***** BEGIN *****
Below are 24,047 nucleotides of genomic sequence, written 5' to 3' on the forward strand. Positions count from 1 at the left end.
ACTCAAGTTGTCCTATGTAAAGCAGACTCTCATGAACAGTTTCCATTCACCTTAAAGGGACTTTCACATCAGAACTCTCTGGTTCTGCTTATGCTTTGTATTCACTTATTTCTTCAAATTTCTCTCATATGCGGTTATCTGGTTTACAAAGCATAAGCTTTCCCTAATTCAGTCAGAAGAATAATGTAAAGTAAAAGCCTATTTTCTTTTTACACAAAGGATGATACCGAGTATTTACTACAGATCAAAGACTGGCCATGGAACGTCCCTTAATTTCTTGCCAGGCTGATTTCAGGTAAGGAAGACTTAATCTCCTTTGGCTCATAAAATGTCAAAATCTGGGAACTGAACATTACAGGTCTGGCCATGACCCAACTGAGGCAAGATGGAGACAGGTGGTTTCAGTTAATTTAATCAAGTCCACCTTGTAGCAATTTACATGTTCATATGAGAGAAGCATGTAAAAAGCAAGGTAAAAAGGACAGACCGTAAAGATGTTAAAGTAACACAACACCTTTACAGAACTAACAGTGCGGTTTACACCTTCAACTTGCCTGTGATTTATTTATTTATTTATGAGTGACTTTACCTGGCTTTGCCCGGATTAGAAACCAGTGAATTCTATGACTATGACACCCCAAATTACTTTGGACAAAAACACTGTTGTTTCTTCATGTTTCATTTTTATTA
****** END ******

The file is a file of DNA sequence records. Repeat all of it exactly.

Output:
Below are 24,047 nucleotides of genomic sequence, written 5' to 3' on the forward strand. Positions count from 1 at the left end.
ACTCAAGTTGTCCTATGTAAAGCAGACTCTCATGAACAGTTTCCATTCACCTTAAAGGGACTTTCACATCAGAACTCTCTGGTTCTGCTTATGCTTTGTATTCACTTATTTCTTCAAATTTCTCTCATATGCGGTTATCTGGTTTACAAAGCATAAGCTTTCCCTAATTCAGTCAGAAGAATAATGTAAAGTAAAAGCCTATTTTCTTTTTACACAAAGGATGATACCGAGTATTTACTACAGATCAAAGACTGGCCATGGAACGTCCCTTAATTTCTTGCCAGGCTGATTTCAGGTAAGGAAGACTTAATCTCCTTTGGCTCATAAAATGTCAAAATCTGGGAACTGAACATTACAGGTCTGGCCATGACCCAACTGAGGCAAGATGGAGACAGGTGGTTTCAGTTAATTTAATCAAGTCCACCTTGTAGCAATTTACATGTTCATATGAGAGAAGCATGTAAAAAGCAAGGTAAAAAGGACAGACCGTAAAGATGTTAAAGTAACACAACACCTTTACAGAACTAACAGTGCGGTTTACACCTTCAACTTGCCTGTGATTTATTTATTTATTTATGAGTGACTTTACCTGGCTTTGCCCGGATTAGAAACCAGTGAATTCTATGACTATGACACCCCAAATTACTTTGGACAAAAACACTGTTGTTTCTTCATGTTTCATTTTTATTA